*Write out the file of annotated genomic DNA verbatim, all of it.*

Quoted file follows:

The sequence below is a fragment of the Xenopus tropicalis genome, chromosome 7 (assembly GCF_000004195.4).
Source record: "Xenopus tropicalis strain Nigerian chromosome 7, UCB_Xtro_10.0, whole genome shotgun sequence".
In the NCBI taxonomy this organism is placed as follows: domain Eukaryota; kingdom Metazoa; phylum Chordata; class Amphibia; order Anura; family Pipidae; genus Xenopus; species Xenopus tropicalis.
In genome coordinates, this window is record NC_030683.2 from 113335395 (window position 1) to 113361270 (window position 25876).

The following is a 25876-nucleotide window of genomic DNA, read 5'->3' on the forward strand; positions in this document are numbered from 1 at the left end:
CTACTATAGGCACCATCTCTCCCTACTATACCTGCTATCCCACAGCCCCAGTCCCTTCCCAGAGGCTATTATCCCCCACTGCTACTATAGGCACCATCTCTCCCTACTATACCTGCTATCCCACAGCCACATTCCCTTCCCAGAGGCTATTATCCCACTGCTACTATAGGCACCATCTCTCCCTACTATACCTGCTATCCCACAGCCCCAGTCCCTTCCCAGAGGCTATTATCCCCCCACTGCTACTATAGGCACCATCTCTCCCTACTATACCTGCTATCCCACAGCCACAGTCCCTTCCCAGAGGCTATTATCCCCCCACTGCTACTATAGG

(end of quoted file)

The sequence below is a fragment of the Xenopus tropicalis genome, chromosome 7 (assembly GCF_000004195.4).
Source record: "Xenopus tropicalis strain Nigerian chromosome 7, UCB_Xtro_10.0, whole genome shotgun sequence".
In the NCBI taxonomy this organism is placed as follows: domain Eukaryota; kingdom Metazoa; phylum Chordata; class Amphibia; order Anura; family Pipidae; genus Xenopus; species Xenopus tropicalis.
In genome coordinates, this window is record NC_030683.2 from 113335395 (window position 1) to 113361270 (window position 25876).

The following is a 25876-nucleotide window of genomic DNA, read 5'->3' on the forward strand; positions in this document are numbered from 1 at the left end:
CTACTATAGGCACCATCTCTCCCTACTATACCTGCTATCCCACAGCCCCAGTCCCTTCCCAGAGGCTATTATCCCCCACTGCTACTATAGGCACCATCTCTCCCTACTATACCTGCTATCCCACAGCCACATTCCCTTCCCAGAGGCTATTATCCCACTGCTACTATAGGCACCATCTCTCCCTACTATACCTGCTATCCCACAGCCCCAGTCCCTTCCCAGAGGCTATTATCCCCCCACTGCTACTATAGGCACCATCTCTCCCTACTATACCTGCTATCCCACAGCCACAGTCCCTTCCCAGAGGCTATTATCCCCCCACTGCTACTATAGG